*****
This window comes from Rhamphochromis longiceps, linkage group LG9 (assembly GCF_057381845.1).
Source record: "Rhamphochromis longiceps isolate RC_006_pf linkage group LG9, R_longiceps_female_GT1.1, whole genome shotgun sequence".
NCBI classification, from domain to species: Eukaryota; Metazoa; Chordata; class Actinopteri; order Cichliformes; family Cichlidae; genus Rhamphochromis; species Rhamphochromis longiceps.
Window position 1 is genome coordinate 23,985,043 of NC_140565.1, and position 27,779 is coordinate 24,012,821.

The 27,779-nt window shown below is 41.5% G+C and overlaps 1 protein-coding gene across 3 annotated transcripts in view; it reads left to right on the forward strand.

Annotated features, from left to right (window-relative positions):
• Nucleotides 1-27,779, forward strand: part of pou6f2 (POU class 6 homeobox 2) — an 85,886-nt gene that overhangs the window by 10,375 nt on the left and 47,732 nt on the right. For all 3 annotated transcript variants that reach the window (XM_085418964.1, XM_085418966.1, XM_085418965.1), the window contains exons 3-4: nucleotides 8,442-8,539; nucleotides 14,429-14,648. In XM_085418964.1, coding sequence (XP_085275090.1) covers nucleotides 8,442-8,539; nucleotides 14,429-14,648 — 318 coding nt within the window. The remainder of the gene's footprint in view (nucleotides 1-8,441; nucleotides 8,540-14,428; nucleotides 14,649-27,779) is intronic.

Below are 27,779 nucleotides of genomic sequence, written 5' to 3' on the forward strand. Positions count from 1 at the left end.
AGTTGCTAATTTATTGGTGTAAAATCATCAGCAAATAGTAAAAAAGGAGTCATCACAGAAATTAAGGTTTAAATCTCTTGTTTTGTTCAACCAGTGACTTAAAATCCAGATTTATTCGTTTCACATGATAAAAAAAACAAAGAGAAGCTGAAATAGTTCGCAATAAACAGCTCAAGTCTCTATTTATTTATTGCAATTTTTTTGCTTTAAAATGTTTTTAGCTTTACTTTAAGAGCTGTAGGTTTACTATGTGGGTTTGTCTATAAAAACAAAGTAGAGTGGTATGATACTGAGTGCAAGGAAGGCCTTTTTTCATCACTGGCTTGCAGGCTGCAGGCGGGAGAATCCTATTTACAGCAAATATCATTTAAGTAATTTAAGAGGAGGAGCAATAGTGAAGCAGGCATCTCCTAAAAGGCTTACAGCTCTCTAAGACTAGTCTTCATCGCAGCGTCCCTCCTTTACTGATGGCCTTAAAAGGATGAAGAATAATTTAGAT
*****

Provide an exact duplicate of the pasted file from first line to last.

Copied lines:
This window comes from Rhamphochromis longiceps, linkage group LG9 (assembly GCF_057381845.1).
Source record: "Rhamphochromis longiceps isolate RC_006_pf linkage group LG9, R_longiceps_female_GT1.1, whole genome shotgun sequence".
NCBI classification, from domain to species: Eukaryota; Metazoa; Chordata; class Actinopteri; order Cichliformes; family Cichlidae; genus Rhamphochromis; species Rhamphochromis longiceps.
Window position 1 is genome coordinate 23,985,043 of NC_140565.1, and position 27,779 is coordinate 24,012,821.

The 27,779-nt window shown below is 41.5% G+C and overlaps 1 protein-coding gene across 3 annotated transcripts in view; it reads left to right on the forward strand.

Annotated features, from left to right (window-relative positions):
• Nucleotides 1-27,779, forward strand: part of pou6f2 (POU class 6 homeobox 2) — an 85,886-nt gene that overhangs the window by 10,375 nt on the left and 47,732 nt on the right. For all 3 annotated transcript variants that reach the window (XM_085418964.1, XM_085418966.1, XM_085418965.1), the window contains exons 3-4: nucleotides 8,442-8,539; nucleotides 14,429-14,648. In XM_085418964.1, coding sequence (XP_085275090.1) covers nucleotides 8,442-8,539; nucleotides 14,429-14,648 — 318 coding nt within the window. The remainder of the gene's footprint in view (nucleotides 1-8,441; nucleotides 8,540-14,428; nucleotides 14,649-27,779) is intronic.

Below are 27,779 nucleotides of genomic sequence, written 5' to 3' on the forward strand. Positions count from 1 at the left end.
AGTTGCTAATTTATTGGTGTAAAATCATCAGCAAATAGTAAAAAAGGAGTCATCACAGAAATTAAGGTTTAAATCTCTTGTTTTGTTCAACCAGTGACTTAAAATCCAGATTTATTCGTTTCACATGATAAAAAAAACAAAGAGAAGCTGAAATAGTTCGCAATAAACAGCTCAAGTCTCTATTTATTTATTGCAATTTTTTTGCTTTAAAATGTTTTTAGCTTTACTTTAAGAGCTGTAGGTTTACTATGTGGGTTTGTCTATAAAAACAAAGTAGAGTGGTATGATACTGAGTGCAAGGAAGGCCTTTTTTCATCACTGGCTTGCAGGCTGCAGGCGGGAGAATCCTATTTACAGCAAATATCATTTAAGTAATTTAAGAGGAGGAGCAATAGTGAAGCAGGCATCTCCTAAAAGGCTTACAGCTCTCTAAGACTAGTCTTCATCGCAGCGTCCCTCCTTTACTGATGGCCTTAAAAGGATGAAGAATAATTTAGAT